Early March reflections

While it would be easy to touch on skyrocketing gas prices and what that might mean for our end-of-the-road resort this summer with both the drive and air market (parking management in town might not be a huge problem for instance), there are a few significant things this time of year we as a community should remember from our past…

Early March in Crested Butte marks a couple of relatively modern anniversaries we would rather not have to commemorate. On March 6, 1990 the Crested Butte State Bank was levelled by a gas explosion. Three ladies who worked at the bank died — Jade Woelk, Donna Smith and Monica Henning — hence the Three Ladies Park. It was a traumatic day in town and the 14 survivors who were in the bank at the time of the explosion are walking miracles.

Early March 2020 is when the coronavirus found its way into Crested Butte. Within weeks this town was one of the top five places in the entire country most impacted by the then mysterious virus. Ultimately it claimed the lives of some of our friends and neighbors. While two years later the infection numbers are tiny in comparison, it has not been an easy journey.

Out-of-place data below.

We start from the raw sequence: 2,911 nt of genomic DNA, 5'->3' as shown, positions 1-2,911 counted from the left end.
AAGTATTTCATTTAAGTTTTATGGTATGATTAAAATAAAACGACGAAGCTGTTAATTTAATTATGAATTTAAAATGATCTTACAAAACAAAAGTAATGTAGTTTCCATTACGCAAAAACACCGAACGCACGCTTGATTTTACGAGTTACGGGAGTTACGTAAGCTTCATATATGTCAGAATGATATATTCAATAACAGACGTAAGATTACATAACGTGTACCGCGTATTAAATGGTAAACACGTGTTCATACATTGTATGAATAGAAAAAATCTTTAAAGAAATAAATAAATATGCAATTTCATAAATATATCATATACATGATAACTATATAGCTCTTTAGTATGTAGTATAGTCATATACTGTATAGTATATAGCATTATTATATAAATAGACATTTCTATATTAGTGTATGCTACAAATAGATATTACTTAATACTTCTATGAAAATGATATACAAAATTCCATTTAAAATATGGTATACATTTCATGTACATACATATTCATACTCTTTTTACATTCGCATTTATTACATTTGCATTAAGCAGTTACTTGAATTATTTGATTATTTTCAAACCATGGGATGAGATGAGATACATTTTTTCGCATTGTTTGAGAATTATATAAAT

The county responded quickly to the pandemic and while dealing with a completely unknown coronavirus, Gunnison County did pretty well to contain the virus. Was everything done perfectly? Of course not. No one knew what the heck was happening. But looking back two years later, we can be proud that our communal efforts stemmed the tide, kept our economy healthy, allowed our students to continuously attend classes in school, and for the most part, pulled together to successfully fight something that unfortunately, might still surprise. While I no longer have a mask in my pocket every day, I know where it is if needed again.

We asked Gunnison County public health director Joni Reynolds to reflect on the last two years. Her essay begins on page 1. Dr. Jason Hogan did as well. You can read his thoughts starting on page 3.

We are not necessarily out of the woods yet with this disease or another waiting in the wings. The bank explosion was one of those things that is not supposed to happen to good people…but sometimes does. Both incidents have demonstrated this small community is tough, resilient and up to the task of facing adversity head on. While we wish we did not have to commemorate such events, they are part of our small town history and prove again, that in our unique way, we always keep on keeping on.

—Mark Reaman

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